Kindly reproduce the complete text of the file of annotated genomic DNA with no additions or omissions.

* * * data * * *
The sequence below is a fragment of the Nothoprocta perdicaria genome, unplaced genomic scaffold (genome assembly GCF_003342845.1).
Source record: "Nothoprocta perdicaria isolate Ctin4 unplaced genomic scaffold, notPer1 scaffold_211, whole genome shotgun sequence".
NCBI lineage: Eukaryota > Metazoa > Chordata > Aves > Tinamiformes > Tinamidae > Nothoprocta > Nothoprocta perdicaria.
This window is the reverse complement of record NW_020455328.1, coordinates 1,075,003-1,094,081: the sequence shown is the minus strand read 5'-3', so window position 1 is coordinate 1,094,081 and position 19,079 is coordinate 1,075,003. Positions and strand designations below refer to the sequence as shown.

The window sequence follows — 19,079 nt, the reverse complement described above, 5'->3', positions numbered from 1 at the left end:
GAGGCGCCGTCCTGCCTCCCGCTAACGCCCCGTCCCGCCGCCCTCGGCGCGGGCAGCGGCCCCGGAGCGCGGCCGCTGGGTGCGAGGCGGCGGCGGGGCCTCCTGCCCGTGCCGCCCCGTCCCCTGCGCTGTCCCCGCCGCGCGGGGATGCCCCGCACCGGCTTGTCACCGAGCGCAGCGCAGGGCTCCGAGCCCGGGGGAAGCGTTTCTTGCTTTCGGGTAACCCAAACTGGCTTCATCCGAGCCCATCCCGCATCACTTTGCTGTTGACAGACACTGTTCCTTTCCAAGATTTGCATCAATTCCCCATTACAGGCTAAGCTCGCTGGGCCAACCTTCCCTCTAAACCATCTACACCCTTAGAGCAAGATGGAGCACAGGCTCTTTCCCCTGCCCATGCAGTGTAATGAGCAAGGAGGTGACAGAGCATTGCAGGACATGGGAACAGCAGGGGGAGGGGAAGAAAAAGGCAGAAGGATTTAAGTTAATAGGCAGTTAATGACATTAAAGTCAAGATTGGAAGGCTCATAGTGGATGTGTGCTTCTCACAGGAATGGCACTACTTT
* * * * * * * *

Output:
The sequence below is a fragment of the Nothoprocta perdicaria genome, unplaced genomic scaffold (genome assembly GCF_003342845.1).
Source record: "Nothoprocta perdicaria isolate Ctin4 unplaced genomic scaffold, notPer1 scaffold_211, whole genome shotgun sequence".
NCBI lineage: Eukaryota > Metazoa > Chordata > Aves > Tinamiformes > Tinamidae > Nothoprocta > Nothoprocta perdicaria.
This window is the reverse complement of record NW_020455328.1, coordinates 1,075,003-1,094,081: the sequence shown is the minus strand read 5'-3', so window position 1 is coordinate 1,094,081 and position 19,079 is coordinate 1,075,003. Positions and strand designations below refer to the sequence as shown.

The window sequence follows — 19,079 nt, the reverse complement described above, 5'->3', positions numbered from 1 at the left end:
GAGGCGCCGTCCTGCCTCCCGCTAACGCCCCGTCCCGCCGCCCTCGGCGCGGGCAGCGGCCCCGGAGCGCGGCCGCTGGGTGCGAGGCGGCGGCGGGGCCTCCTGCCCGTGCCGCCCCGTCCCCTGCGCTGTCCCCGCCGCGCGGGGATGCCCCGCACCGGCTTGTCACCGAGCGCAGCGCAGGGCTCCGAGCCCGGGGGAAGCGTTTCTTGCTTTCGGGTAACCCAAACTGGCTTCATCCGAGCCCATCCCGCATCACTTTGCTGTTGACAGACACTGTTCCTTTCCAAGATTTGCATCAATTCCCCATTACAGGCTAAGCTCGCTGGGCCAACCTTCCCTCTAAACCATCTACACCCTTAGAGCAAGATGGAGCACAGGCTCTTTCCCCTGCCCATGCAGTGTAATGAGCAAGGAGGTGACAGAGCATTGCAGGACATGGGAACAGCAGGGGGAGGGGAAGAAAAAGGCAGAAGGATTTAAGTTAATAGGCAGTTAATGACATTAAAGTCAAGATTGGAAGGCTCATAGTGGATGTGTGCTTCTCACAGGAATGGCACTACTTT